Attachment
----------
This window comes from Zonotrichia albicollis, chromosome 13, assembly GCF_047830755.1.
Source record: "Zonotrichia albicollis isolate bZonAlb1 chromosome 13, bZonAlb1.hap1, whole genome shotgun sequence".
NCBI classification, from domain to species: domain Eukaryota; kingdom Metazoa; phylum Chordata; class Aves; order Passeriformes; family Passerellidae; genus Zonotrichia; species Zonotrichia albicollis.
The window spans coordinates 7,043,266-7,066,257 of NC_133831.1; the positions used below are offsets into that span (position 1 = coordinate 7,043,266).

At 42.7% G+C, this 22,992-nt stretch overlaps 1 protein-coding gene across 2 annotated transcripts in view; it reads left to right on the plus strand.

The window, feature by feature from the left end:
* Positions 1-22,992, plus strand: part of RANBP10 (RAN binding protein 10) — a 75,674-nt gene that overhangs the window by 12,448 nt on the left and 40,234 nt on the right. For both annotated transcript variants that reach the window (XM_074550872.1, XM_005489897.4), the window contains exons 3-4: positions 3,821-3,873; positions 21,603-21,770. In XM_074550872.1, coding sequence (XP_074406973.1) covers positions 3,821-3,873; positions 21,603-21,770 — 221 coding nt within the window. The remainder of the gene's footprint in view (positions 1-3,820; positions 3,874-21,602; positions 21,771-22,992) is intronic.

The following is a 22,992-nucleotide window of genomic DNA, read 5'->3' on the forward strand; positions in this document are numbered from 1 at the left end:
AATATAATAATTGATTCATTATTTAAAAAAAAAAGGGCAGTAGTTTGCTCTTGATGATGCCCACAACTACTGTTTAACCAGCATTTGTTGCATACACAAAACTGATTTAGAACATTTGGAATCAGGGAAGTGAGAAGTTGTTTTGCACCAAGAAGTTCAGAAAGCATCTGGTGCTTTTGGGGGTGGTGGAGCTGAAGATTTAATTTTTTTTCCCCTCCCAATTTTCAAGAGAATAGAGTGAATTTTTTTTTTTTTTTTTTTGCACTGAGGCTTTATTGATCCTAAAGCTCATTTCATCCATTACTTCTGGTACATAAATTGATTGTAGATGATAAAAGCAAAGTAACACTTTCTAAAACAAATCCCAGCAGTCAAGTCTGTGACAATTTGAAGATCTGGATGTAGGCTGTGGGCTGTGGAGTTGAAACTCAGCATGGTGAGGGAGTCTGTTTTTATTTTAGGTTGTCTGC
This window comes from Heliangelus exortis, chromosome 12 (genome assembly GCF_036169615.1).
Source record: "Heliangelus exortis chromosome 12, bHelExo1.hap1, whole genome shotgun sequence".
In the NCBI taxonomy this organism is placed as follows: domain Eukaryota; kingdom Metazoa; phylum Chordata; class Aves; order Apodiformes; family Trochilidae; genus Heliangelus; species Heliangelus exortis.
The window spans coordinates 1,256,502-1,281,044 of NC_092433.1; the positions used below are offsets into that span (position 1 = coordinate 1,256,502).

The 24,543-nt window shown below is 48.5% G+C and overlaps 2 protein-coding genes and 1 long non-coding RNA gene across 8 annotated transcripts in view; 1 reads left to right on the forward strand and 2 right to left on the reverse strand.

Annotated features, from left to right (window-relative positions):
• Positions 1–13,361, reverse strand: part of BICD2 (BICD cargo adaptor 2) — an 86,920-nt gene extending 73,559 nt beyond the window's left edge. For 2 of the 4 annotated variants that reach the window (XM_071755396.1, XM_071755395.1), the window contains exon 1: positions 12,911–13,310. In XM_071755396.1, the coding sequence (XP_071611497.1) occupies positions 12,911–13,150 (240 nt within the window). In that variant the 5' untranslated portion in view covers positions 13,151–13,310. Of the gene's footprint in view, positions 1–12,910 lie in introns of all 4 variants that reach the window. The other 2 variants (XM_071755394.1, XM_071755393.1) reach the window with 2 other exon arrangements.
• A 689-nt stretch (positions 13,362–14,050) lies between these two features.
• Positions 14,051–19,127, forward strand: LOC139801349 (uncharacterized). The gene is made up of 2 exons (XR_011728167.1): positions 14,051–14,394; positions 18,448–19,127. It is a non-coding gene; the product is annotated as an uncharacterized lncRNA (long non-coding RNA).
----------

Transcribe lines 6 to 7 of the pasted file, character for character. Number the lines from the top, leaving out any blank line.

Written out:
The window, feature by feature from the left end:
* Positions 1-22,992, plus strand: part of RANBP10 (RAN binding protein 10) — a 75,674-nt gene that overhangs the window by 12,448 nt on the left and 40,234 nt on the right. For both annotated transcript variants that reach the window (XM_074550872.1, XM_005489897.4), the window contains exons 3-4: positions 3,821-3,873; positions 21,603-21,770. In XM_074550872.1, coding sequence (XP_074406973.1) covers positions 3,821-3,873; positions 21,603-21,770 — 221 coding nt within the window. The remainder of the gene's footprint in view (positions 1-3,820; positions 3,874-21,602; positions 21,771-22,992) is intronic.